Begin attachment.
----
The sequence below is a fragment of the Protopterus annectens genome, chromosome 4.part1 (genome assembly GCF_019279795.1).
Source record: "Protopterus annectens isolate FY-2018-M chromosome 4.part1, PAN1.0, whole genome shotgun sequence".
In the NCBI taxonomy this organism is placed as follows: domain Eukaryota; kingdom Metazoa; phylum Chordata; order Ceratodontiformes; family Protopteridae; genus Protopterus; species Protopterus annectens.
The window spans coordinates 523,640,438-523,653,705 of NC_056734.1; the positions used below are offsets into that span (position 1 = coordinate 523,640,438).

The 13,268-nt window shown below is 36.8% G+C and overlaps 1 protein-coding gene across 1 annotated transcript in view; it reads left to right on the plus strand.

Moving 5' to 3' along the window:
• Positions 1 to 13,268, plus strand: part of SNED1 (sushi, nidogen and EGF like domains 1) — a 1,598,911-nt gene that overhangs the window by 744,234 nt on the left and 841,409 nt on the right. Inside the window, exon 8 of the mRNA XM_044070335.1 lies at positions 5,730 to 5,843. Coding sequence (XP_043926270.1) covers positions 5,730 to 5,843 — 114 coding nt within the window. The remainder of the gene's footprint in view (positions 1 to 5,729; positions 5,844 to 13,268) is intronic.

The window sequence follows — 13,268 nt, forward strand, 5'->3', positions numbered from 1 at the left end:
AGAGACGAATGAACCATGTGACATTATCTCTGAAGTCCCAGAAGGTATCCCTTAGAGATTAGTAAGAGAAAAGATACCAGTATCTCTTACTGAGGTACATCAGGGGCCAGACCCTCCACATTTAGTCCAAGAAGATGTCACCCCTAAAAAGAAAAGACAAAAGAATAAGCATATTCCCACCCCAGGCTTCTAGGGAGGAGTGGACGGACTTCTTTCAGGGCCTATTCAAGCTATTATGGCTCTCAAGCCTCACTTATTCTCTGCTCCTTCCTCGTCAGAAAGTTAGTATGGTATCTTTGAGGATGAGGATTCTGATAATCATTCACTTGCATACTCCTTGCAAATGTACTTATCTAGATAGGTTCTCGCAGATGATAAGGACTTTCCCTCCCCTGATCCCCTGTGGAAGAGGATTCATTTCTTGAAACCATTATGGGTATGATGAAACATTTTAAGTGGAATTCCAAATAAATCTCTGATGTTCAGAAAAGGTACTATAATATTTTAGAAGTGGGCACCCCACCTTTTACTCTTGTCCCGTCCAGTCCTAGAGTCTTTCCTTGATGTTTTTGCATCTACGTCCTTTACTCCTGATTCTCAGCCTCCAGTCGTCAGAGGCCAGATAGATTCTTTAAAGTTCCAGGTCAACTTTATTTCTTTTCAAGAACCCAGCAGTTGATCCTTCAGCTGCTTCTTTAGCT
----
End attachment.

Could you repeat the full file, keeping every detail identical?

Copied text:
The sequence below is a fragment of the Protopterus annectens genome, chromosome 4.part1 (genome assembly GCF_019279795.1).
Source record: "Protopterus annectens isolate FY-2018-M chromosome 4.part1, PAN1.0, whole genome shotgun sequence".
In the NCBI taxonomy this organism is placed as follows: domain Eukaryota; kingdom Metazoa; phylum Chordata; order Ceratodontiformes; family Protopteridae; genus Protopterus; species Protopterus annectens.
The window spans coordinates 523,640,438-523,653,705 of NC_056734.1; the positions used below are offsets into that span (position 1 = coordinate 523,640,438).

The 13,268-nt window shown below is 36.8% G+C and overlaps 1 protein-coding gene across 1 annotated transcript in view; it reads left to right on the plus strand.

Moving 5' to 3' along the window:
• Positions 1 to 13,268, plus strand: part of SNED1 (sushi, nidogen and EGF like domains 1) — a 1,598,911-nt gene that overhangs the window by 744,234 nt on the left and 841,409 nt on the right. Inside the window, exon 8 of the mRNA XM_044070335.1 lies at positions 5,730 to 5,843. Coding sequence (XP_043926270.1) covers positions 5,730 to 5,843 — 114 coding nt within the window. The remainder of the gene's footprint in view (positions 1 to 5,729; positions 5,844 to 13,268) is intronic.

The window sequence follows — 13,268 nt, forward strand, 5'->3', positions numbered from 1 at the left end:
AGAGACGAATGAACCATGTGACATTATCTCTGAAGTCCCAGAAGGTATCCCTTAGAGATTAGTAAGAGAAAAGATACCAGTATCTCTTACTGAGGTACATCAGGGGCCAGACCCTCCACATTTAGTCCAAGAAGATGTCACCCCTAAAAAGAAAAGACAAAAGAATAAGCATATTCCCACCCCAGGCTTCTAGGGAGGAGTGGACGGACTTCTTTCAGGGCCTATTCAAGCTATTATGGCTCTCAAGCCTCACTTATTCTCTGCTCCTTCCTCGTCAGAAAGTTAGTATGGTATCTTTGAGGATGAGGATTCTGATAATCATTCACTTGCATACTCCTTGCAAATGTACTTATCTAGATAGGTTCTCGCAGATGATAAGGACTTTCCCTCCCCTGATCCCCTGTGGAAGAGGATTCATTTCTTGAAACCATTATGGGTATGATGAAACATTTTAAGTGGAATTCCAAATAAATCTCTGATGTTCAGAAAAGGTACTATAATATTTTAGAAGTGGGCACCCCACCTTTTACTCTTGTCCCGTCCAGTCCTAGAGTCTTTCCTTGATGTTTTTGCATCTACGTCCTTTACTCCTGATTCTCAGCCTCCAGTCGTCAGAGGCCAGATAGATTCTTTAAAGTTCCAGGTCAACTTTATTTCTTTTCAAGAACCCAGCAGTTGATCCTTCAGCTGCTTCTTTAGCT